People have been doing this with QR codes for a while. And I have a few thoughts about that. First, it’s a lot faster and more accurate to get the URL from the tag than to scan and decode a QR code. I don’t even have to have any special app launched: if I wave the phone over the tag, it recognizes the URL and launches the app that understands that kind of URL.
I should mention, now, that my general-purpose utility app for NFC reading and writing is called NFC TagWriter by NXP. It’s pretty good at being able to read and write multiple types of data to NFC tags. And it’s the tool I’ve used for most of my experiments.
We have a special tent card in our big meeting room that tells visitors what the credentials to our quasi-public network is. If customers come in wanting to run a demo or WebEx, they can get the info off of the tent card.
But that’s still typing. Turns out there’s a standard URL format for Wifi credentials, although it’s not well-known, and not supported by the OS itself.
These days, I have an app on my Android device that knows how to interpret that wifi URL. If I have a wifi URL on an NFC tag, I can wave the phone over the tag, my app wakes up because it knows how to process that URL scheme, and it proceeds to try to connect to the specified wifi network.
Sadly, it’s not as useful as it could be, because most people won’t have the app pre-installed. But it this became more common, it’d become more convenient.
You can buy business cards that have embedded NFC tags in them. It’s a much faster way of getting contact info into your phone. (Currently, my business card has a QR code on it, but even I have trouble getting a clean image off the card — especially in poor light).
But I can also just NFC-transmit my contact info from one device to another using an NFC-enabled app. I’ve got one called NFC Contacts I plug in my contact details (or pick them from my contact book) as part of a one-time set-up. Then whenever I need to share data with anyone, I can pull out my phone, launch the contacts app, and NFC-bump my phone with theirs.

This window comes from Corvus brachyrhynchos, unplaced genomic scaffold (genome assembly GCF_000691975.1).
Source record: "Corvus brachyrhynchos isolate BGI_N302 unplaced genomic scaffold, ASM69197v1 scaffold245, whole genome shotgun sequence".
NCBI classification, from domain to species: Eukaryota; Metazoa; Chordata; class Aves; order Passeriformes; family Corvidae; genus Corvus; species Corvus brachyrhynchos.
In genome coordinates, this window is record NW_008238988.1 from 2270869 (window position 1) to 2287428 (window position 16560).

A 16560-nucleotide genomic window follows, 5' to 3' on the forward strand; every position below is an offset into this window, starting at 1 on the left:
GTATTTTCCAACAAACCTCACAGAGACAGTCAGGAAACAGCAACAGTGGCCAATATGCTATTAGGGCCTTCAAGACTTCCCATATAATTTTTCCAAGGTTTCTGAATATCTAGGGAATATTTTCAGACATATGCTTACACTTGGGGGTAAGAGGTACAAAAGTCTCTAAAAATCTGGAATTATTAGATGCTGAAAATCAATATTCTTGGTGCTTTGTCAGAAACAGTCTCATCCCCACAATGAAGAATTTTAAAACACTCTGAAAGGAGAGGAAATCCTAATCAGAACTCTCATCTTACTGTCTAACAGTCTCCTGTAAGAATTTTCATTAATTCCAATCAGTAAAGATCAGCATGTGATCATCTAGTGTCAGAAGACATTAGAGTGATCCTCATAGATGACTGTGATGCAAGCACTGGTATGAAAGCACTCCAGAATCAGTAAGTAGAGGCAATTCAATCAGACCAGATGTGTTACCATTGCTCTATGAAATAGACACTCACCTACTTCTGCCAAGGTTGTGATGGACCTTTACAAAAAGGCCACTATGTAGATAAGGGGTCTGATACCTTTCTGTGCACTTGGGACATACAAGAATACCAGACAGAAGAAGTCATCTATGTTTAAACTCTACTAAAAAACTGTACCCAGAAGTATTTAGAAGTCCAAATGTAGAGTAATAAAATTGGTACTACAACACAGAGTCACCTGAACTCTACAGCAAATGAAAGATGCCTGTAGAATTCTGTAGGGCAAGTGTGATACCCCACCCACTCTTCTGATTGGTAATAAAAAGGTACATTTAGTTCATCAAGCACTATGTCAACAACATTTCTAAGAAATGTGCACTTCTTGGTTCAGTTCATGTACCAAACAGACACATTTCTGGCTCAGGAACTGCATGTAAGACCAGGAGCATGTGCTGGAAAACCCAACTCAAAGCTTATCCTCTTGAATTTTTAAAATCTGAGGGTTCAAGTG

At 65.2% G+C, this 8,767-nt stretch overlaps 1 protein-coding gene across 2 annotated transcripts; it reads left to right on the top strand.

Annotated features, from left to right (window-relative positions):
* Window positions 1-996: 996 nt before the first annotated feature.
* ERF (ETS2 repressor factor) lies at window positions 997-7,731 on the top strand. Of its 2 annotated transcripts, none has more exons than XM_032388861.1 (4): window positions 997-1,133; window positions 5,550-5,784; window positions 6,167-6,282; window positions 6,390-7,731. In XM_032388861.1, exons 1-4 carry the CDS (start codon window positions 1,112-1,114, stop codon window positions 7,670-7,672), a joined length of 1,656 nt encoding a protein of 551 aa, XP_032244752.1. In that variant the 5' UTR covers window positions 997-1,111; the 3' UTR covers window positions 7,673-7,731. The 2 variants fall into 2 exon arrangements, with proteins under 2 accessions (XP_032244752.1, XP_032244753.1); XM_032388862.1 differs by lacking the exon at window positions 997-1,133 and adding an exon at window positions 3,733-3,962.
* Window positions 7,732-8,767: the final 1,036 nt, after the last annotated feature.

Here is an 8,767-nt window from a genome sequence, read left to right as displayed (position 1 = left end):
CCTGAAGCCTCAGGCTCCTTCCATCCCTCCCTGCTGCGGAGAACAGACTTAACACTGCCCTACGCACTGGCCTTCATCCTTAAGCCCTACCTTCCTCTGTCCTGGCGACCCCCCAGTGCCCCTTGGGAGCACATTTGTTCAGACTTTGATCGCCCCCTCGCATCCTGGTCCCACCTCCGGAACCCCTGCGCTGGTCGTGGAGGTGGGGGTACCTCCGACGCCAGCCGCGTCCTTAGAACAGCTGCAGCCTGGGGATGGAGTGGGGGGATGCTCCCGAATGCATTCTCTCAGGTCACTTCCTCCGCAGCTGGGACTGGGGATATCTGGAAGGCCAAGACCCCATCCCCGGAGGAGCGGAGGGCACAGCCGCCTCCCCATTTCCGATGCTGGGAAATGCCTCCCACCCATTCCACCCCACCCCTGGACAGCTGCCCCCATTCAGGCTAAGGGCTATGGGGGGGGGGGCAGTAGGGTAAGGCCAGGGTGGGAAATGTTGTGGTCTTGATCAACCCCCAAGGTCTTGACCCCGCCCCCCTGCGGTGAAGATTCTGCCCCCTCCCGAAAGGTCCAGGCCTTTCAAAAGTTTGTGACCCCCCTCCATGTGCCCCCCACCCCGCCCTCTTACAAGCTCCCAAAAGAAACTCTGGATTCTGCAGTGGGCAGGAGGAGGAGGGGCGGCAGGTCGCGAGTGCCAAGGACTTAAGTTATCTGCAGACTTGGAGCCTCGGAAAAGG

More exciting: in Android Ice Cream and later, the standard contact book can do this auto-magically.
The other person doesn’t need any special apps — when their device sees info coming in business-card format (I’m guessing that the on-the-wire format is a vCard or an MECard), the phone offers to save the info into their standard contact/phone book app.
You might want to share other types of data, such as photos. I can transmit a picture directly from the Gallery in Android, similar to how one would share with Bluetooth.
One of the things a lot of people like to use NFC tags for involves creating different profiles for their phones. At night, for example, your profile might indicate that the phone should be on silent mode, except for special emergency phone numbers (like family members). Encode information about that profile on an NFC tag and stick the tag on the nightstand beside your bed. Then, as you climb into bed each night, set your phone on the tag and the NFC chip automatically reads the tag and toggles your phone into the “nighttime” profile.
Other profiles can include the “I’m at work profile” or the “I’m going outdoors, so turn the wifi off profile.” Keep tags at your desk at work or by your front door when you go out, and the phone can quickly and easily be toggled into these new profiles.
This article on LifeHacker talks about this approach in more detail.